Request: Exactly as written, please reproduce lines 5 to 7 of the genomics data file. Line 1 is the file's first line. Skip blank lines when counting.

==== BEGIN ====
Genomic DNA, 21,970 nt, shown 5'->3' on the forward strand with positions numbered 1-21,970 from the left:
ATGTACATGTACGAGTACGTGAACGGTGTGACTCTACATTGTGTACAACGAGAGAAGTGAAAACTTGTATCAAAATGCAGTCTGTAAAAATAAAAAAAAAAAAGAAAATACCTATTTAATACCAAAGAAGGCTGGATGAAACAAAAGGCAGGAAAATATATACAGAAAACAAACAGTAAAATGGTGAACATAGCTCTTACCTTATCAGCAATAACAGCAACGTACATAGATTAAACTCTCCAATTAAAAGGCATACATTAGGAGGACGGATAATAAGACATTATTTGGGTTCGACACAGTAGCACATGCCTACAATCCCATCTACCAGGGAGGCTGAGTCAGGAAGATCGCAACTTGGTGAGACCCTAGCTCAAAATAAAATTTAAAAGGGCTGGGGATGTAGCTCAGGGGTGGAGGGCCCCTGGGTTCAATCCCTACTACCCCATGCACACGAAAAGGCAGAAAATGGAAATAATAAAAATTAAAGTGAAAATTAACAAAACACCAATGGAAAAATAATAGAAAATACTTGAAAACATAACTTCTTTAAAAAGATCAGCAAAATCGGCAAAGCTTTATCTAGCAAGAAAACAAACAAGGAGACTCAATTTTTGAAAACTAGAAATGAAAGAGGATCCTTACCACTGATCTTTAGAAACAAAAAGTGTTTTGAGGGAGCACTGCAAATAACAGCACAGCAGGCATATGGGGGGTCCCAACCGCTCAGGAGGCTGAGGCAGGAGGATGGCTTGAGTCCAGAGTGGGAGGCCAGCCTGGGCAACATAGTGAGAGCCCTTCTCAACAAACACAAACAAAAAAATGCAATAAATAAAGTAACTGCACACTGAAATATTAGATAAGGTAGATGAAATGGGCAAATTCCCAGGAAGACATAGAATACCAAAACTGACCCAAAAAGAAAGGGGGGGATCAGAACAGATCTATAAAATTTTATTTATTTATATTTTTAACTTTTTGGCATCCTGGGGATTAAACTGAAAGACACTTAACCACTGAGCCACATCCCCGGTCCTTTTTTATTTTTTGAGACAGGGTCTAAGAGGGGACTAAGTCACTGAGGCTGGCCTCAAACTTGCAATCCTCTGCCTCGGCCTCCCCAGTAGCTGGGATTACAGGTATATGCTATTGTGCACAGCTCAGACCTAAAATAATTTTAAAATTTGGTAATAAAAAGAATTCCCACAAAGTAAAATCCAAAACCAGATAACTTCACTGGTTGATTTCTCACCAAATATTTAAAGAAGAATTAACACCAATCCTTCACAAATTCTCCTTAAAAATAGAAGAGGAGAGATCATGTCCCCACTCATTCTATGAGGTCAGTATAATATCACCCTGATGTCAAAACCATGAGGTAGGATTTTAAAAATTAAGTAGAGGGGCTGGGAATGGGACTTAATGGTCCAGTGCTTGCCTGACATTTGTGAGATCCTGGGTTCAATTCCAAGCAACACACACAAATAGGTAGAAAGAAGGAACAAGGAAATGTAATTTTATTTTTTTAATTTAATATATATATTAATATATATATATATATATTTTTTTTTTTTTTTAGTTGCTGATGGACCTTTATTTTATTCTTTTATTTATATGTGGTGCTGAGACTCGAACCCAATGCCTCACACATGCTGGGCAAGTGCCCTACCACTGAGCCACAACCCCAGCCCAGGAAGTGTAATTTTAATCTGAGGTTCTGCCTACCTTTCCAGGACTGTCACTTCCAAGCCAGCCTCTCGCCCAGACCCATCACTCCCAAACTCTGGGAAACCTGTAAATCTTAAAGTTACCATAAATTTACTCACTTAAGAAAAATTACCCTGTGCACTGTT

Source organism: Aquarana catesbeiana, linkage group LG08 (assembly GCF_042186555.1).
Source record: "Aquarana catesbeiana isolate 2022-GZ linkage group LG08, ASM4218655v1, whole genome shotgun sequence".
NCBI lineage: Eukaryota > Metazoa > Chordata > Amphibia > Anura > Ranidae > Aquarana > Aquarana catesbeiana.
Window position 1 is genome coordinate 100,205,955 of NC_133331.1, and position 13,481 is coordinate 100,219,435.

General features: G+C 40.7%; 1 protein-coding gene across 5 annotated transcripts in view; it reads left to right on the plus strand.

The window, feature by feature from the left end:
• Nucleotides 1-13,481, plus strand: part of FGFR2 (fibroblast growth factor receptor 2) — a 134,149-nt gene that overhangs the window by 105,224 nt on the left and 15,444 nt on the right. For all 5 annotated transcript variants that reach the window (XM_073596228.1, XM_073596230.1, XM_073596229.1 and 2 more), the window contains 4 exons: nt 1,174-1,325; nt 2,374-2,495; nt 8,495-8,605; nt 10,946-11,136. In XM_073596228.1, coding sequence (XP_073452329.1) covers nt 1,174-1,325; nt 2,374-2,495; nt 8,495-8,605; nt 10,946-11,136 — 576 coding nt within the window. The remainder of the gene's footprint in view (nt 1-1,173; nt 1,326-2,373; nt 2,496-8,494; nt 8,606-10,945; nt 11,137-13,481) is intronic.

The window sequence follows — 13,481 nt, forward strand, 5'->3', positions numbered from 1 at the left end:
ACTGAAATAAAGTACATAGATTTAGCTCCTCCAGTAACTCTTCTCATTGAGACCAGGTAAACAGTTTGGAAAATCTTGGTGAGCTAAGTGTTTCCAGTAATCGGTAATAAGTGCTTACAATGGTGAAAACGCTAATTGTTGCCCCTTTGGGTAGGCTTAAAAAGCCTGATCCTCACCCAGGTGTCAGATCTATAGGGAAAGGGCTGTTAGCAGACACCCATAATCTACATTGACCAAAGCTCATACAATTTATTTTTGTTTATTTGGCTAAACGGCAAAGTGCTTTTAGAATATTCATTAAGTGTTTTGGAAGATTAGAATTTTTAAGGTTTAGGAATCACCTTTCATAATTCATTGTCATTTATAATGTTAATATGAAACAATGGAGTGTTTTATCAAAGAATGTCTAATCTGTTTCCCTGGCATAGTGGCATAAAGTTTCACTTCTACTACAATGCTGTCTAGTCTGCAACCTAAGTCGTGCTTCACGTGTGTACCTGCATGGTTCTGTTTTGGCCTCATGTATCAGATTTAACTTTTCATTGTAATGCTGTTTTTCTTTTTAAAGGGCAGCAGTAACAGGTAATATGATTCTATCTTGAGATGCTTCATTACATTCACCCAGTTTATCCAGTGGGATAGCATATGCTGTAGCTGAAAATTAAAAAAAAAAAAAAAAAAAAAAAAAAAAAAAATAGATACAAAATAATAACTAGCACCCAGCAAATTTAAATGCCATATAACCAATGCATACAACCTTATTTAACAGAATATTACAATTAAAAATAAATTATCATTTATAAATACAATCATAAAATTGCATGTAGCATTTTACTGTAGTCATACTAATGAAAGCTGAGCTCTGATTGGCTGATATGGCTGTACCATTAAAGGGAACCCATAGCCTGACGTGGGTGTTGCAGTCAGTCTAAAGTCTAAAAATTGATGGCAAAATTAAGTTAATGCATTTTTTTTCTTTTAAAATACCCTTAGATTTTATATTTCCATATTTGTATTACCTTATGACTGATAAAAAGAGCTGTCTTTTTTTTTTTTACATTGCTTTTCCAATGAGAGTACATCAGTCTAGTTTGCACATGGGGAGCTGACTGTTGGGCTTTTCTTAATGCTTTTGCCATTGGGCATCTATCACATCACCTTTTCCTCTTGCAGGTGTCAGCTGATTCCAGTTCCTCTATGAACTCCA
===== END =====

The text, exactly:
NCBI lineage: Eukaryota > Metazoa > Chordata > Amphibia > Anura > Ranidae > Aquarana > Aquarana catesbeiana.
Window position 1 is genome coordinate 100,205,955 of NC_133331.1, and position 13,481 is coordinate 100,219,435.

General features: G+C 40.7%; 1 protein-coding gene across 5 annotated transcripts in view; it reads left to right on the plus strand.